The Federal Reserve said it would end its pandemic-era bond purchases in March and pave the way for three quarter-percentage-point interest rate hikes by the end of 2022 as the economy nears full employment and the US central bank copes with a surge of inflation.
According to a Bloomberg report, the US central bank on Wednesday said it will double the pace at which it’s scaling back purchases of Treasuries and mortgage-backed securities to $30 billion a month, putting it on track to conclude the program in early 2022, rather than mid-year as initially planned.
"The economy no longer needs increasing amounts of policy support," Fed chair Jerome Powell said in a news conference in which he contrasted the near-depression conditions at the onset of the pandemic in 2020 with today's environment of rising prices and wages and rapid improvement in the job market.
Projections published alongside the statement showed officials expect three quarter-point increases in the benchmark federal funds rate will be appropriate next year, according to the median estimate, after holding borrowing costs near zero since March 2020.
Amid the signal of three hikes in inflation pivot in 2022 by the US Fed Reserve, the Indian market could feel its impact.
Commenting on the same, Deepak Jasani, Head of Retail Research, HDFC Securities, said, Nifty can continue the upward momentum in the coming weeks unless we have a negative surprise from US inflation data, having said that building on gains at the same pace may be difficult, reported Business Standard, citing IANS.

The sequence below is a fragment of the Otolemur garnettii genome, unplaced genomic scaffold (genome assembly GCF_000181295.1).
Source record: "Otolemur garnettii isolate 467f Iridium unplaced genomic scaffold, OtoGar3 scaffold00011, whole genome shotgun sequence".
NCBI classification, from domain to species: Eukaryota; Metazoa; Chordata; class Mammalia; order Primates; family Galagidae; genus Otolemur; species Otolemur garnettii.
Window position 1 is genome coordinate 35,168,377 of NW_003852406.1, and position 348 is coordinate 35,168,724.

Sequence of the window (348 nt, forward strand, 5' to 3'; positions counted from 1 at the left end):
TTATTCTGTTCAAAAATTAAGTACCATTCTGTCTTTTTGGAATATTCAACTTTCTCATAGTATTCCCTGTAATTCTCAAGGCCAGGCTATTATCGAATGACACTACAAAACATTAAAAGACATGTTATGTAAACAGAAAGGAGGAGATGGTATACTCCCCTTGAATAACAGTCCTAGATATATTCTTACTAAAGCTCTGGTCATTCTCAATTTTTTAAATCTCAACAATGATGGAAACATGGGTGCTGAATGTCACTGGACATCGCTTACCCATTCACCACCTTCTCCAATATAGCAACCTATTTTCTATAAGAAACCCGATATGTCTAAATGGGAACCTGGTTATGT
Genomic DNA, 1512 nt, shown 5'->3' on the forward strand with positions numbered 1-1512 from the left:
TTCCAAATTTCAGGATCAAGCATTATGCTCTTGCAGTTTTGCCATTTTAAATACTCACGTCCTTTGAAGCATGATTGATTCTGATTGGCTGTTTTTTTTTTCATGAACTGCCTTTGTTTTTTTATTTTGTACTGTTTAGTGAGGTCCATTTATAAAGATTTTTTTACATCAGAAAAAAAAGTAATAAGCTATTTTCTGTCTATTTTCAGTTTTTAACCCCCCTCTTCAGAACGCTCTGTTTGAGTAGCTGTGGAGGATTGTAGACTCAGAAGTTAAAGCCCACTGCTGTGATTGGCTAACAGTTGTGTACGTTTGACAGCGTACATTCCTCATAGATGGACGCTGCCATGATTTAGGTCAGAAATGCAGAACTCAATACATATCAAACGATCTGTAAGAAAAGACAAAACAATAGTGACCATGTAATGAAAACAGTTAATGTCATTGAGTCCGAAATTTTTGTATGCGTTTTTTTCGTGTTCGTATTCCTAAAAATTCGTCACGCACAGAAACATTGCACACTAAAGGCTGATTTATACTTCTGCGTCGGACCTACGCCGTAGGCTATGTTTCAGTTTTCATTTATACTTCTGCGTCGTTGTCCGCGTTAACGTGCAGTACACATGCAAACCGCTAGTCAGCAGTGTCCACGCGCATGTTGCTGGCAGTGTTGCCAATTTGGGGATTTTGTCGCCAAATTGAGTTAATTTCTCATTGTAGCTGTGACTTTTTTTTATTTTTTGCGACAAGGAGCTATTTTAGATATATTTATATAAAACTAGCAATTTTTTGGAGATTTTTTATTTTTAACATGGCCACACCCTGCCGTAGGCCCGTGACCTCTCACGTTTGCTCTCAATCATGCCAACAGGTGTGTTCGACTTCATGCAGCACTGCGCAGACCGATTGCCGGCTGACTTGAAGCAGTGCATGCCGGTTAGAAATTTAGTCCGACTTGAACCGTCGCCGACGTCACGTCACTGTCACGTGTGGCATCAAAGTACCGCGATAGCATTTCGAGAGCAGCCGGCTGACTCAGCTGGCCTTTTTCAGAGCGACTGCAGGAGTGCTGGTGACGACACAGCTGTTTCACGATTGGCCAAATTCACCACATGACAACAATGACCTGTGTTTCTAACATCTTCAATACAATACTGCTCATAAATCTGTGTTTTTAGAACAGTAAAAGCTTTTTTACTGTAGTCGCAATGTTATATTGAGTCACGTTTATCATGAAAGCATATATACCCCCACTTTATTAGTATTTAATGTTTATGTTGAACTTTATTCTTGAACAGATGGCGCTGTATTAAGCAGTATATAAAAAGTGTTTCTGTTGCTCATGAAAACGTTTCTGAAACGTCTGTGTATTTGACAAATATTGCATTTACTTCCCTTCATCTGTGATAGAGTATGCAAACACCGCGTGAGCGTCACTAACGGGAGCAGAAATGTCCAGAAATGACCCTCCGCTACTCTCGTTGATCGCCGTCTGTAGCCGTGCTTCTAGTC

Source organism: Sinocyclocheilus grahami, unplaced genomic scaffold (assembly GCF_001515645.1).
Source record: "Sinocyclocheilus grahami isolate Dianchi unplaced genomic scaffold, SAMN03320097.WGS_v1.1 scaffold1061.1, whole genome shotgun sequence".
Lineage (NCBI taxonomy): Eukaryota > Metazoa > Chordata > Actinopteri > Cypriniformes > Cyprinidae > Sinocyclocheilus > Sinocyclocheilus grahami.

Sahil Kapoor, head, products and market strategy, DSP Investment managers, was quoted by Mint as saying, “Even if the Fed starts raising rates, say two-three times in the next year, say by around 50-75 basis points, still it would be at historically lower levels. I feel the bigger worry should be the closing of the liquidity tap. A faster-than-anticipated tapering would hurt equity market sentiments.”
Two rate hikes are already priced in; so, the quantum of tapering is the key here. Expectations are that the Fed will start with a $30 billion reduction in asset purchases. In case their commentary points to more than this, then it is a setback for equities because access to cheap funds had a key role to play in driving the global market rally at the peak of the pandemic,” a fund manager with a domestic asset management company said on condition of anonymity, according to a report published in Mint.